We have now reviewed all five books in the Mr. Tinfish series by Chris Wardle. It’s been awhile since we featured the first three, so I’m going to talk about this series as a whole. With Christmas coming soon, this series of books would be an excellent gift for the young person in your life ages 7 – 12, though I think readers older than this would still enjoy the humor and the relationships between many of the characters.
We are first introduced to Mr. Ginger, Mr. Choli, the Tinfish family, and some of the other characters that you’ll become familiar with during the series, in The lighthouse of Mr. Tinfish. In this book, the rising sea levels caused by climate changes put the homes of the members of the colony in danger.
Mr. Vinegar, who the reader soon learns is known for stating the obvious, is the leader of this colony. He enlists the help of their resident detectives, Mr. Ginger and Mr. Choli to find a new location for everyone to live.
You can find my review of Book 1 in the Mr. Tinfish series here. At the time, I felt this would be the start of an amazing series. This definitely has been the case.
By the time we catch up with the residents of the colony again, they have moved into their new location and called it Daphne Wood. In Mr. Choli’s River Trip, Mrs. Cat-biscuit, the goat, has expressed concern that the vegetation in Daphne Wood is struggling to survive against the heat and wind. While Mr. Ginger and Mr. Choli lead a new expedition to find plants that can thrive under these conditions, Mr. Denzel, the mole, is busy in Daphne Wood leading a project that will protect the current vegetation in the colony.
You can read my review of Book 2 here.
When we get to Book 3, Mr. Vinegar and the Frozen Sea, we have a good idea what is going to happen: the residents of Daphne Wood are going to face new challenges, members of the colony are going to be sent off on an expedition, and by pulling together they will do what they need to do to save the colony.
One might think that the repetition in format for each book would be boring, but that’s far from the case. Wardle does a superb job of adding in new characters and building upon the previous books in the series to continue to engage the reader. And while the challenges they face are all due to climate changes, the nature of those issues and their solutions vary.
In Mr. Vinegar and the Frozen Sea, winter comes to Daphne Wood, and the fish supply is dwindling as the ice shelf continues to shift and thicken, making fishing much harder than it used to be. Since the forest had been wiped out by previous wildfires, they’ve also had to travel farther out to find new crops that can withstand the hot, dry conditions of Daphne Wood.
You can read my review of Book 3 here. I have to admit that this book remains my favorite out of all five.
Mrs. Cat-biscuit’s search for the downward land is the fourth book in this series. We just reviewed this one, so I won’t go into too much detail, but again, I have to say that the addition of new characters and the issues that the residents of Daphne Wood must face, adds a great deal to this book. The characters we have seen throughout the series continue to develop and serve the colony. Wardle’s characters are definitely his strong point, but he also proves as the series continues, that he does a fine job of showing the growth in his characters, like William Tinfish’s ability to help solve problems and Mr. Ginger developing his culinary skills.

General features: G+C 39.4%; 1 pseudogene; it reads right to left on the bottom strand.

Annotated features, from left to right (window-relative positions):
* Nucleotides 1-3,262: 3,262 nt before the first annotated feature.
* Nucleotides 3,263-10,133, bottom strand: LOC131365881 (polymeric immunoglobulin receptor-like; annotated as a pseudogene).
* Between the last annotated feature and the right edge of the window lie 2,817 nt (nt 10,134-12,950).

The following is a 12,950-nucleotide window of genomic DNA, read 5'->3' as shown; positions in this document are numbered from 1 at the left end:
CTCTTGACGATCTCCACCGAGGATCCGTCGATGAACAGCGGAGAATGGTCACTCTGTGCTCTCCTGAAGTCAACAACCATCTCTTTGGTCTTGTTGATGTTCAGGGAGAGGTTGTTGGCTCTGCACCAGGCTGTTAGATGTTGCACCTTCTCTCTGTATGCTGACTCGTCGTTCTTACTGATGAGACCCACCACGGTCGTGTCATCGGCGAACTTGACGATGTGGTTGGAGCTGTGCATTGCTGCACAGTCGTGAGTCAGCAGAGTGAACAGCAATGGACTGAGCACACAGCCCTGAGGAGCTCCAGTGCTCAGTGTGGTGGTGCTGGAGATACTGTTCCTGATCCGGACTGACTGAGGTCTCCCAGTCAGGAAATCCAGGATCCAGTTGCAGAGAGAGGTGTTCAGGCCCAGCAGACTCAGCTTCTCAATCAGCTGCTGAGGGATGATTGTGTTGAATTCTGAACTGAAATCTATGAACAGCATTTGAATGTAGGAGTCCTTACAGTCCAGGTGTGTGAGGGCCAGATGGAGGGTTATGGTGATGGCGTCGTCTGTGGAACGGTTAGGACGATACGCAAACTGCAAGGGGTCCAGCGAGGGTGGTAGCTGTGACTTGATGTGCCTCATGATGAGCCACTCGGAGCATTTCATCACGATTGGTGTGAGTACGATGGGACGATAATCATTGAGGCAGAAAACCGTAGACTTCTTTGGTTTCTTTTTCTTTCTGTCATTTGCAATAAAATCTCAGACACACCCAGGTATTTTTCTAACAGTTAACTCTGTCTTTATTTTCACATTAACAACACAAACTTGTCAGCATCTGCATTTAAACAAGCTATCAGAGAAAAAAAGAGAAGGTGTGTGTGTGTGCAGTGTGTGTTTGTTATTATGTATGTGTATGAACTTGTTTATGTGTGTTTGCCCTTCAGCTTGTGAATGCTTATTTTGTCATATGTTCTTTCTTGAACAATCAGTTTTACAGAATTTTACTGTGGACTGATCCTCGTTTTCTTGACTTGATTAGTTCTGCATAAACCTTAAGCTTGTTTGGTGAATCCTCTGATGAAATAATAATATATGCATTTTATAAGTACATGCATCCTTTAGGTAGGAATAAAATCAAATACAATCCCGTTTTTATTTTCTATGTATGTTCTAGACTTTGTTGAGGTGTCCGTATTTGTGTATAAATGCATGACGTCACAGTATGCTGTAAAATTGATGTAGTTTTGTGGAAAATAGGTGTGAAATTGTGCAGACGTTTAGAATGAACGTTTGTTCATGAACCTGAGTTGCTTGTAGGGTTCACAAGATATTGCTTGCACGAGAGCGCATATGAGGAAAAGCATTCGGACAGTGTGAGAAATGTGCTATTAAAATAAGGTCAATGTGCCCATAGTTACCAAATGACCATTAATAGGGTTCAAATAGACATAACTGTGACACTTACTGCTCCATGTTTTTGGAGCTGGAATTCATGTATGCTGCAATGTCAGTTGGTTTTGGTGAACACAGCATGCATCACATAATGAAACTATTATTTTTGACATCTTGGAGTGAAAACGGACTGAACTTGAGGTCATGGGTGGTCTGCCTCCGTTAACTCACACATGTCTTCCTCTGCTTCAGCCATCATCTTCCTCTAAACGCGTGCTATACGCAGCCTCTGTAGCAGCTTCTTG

You can read this review here.
In the fifth and final book of the Mr. Tinfish series, Mr. Ginger and the disappearing fish, we find that once again, lack of food endangers the colony. This time, the warming up of the water has caused the fish to move to a new location where the water is cooler. Tons of seabirds in search of fish are now roosting on Mr. Vinegar’s roof and the cacophony is unbearable. Mr. Ginger needs fish for his recipes, Mr. Choli can’t stand the noise, and Mr. Vinegar is afraid of what they are doing to his roof.
It occurred to me by the fourth book in the series that it is a bit funny the main characters are all animals, yet fish are merely a food source. It has to be that way, but it did cause me to chuckle. Since it comes up again in Book 5, I got to laugh all over again.
As I mentioned in my review on Wednesday, while I am disappointed I won’t have any more books in the Mr. Tinfish series to read, I was very satisfied with how the author left everything with the residents of Daphne Wood. There were no loose ends that left the reader hanging. He can go on imagining what the potential new crisis might be for the colony or he can imagine that they get a break for awhile and the colony thrives with all the improvements they’ve made.
You can read my review of Book 5 here.
My only nitpick is a problem I mentioned when I reviewed Mr. Vinegar and the Frozen Sea, which continued to plague the series in the final two books: typographical errors. Self-publishing often gets an undeserved bad reputation for quality, but the number of errors in the last two books were a bit distracting. There were missing words or wrong words used and sometimes the same word would be spelled differently throughout the book.
I don’t like to find these types of errors when I am reading any book, but especially when you’re writing for a young market where you’re trying to encourage reading over playing video games, chatting online, or watching television, the author needs to offer a story that keeps mistakes to a minimum.
That aside, I will be holding onto these books and sharing them with my girls. I think the Lil Princess will get a big kick out of the quirky characters in the Mr. Tinfish series, and will learn a lot about climate changes, cooperation, and problem solving in the process.